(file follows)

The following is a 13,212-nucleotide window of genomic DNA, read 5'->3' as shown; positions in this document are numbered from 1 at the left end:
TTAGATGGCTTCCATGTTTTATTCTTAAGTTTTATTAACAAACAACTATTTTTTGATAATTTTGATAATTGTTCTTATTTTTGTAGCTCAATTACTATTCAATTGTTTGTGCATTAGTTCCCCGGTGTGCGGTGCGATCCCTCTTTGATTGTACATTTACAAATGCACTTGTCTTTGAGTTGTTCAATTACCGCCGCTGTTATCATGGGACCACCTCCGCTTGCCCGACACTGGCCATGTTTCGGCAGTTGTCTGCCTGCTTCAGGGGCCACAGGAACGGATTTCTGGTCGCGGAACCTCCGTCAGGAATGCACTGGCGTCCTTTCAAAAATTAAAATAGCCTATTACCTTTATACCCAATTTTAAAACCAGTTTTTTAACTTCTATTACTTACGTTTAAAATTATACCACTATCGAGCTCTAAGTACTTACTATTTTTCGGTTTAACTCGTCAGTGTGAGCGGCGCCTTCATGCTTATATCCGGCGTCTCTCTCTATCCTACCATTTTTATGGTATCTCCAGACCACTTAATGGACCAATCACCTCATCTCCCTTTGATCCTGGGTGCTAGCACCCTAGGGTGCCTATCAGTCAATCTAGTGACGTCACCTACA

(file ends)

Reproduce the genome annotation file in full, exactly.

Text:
The following is a 13,212-nucleotide window of genomic DNA, read 5'->3' as shown; positions in this document are numbered from 1 at the left end:
TTAGATGGCTTCCATGTTTTATTCTTAAGTTTTATTAACAAACAACTATTTTTTGATAATTTTGATAATTGTTCTTATTTTTGTAGCTCAATTACTATTCAATTGTTTGTGCATTAGTTCCCCGGTGTGCGGTGCGATCCCTCTTTGATTGTACATTTACAAATGCACTTGTCTTTGAGTTGTTCAATTACCGCCGCTGTTATCATGGGACCACCTCCGCTTGCCCGACACTGGCCATGTTTCGGCAGTTGTCTGCCTGCTTCAGGGGCCACAGGAACGGATTTCTGGTCGCGGAACCTCCGTCAGGAATGCACTGGCGTCCTTTCAAAAATTAAAATAGCCTATTACCTTTATACCCAATTTTAAAACCAGTTTTTTAACTTCTATTACTTACGTTTAAAATTATACCACTATCGAGCTCTAAGTACTTACTATTTTTCGGTTTAACTCGTCAGTGTGAGCGGCGCCTTCATGCTTATATCCGGCGTCTCTCTCTATCCTACCATTTTTATGGTATCTCCAGACCACTTAATGGACCAATCACCTCATCTCCCTTTGATCCTGGGTGCTAGCACCCTAGGGTGCCTATCAGTCAATCTAGTGACGTCACCTACA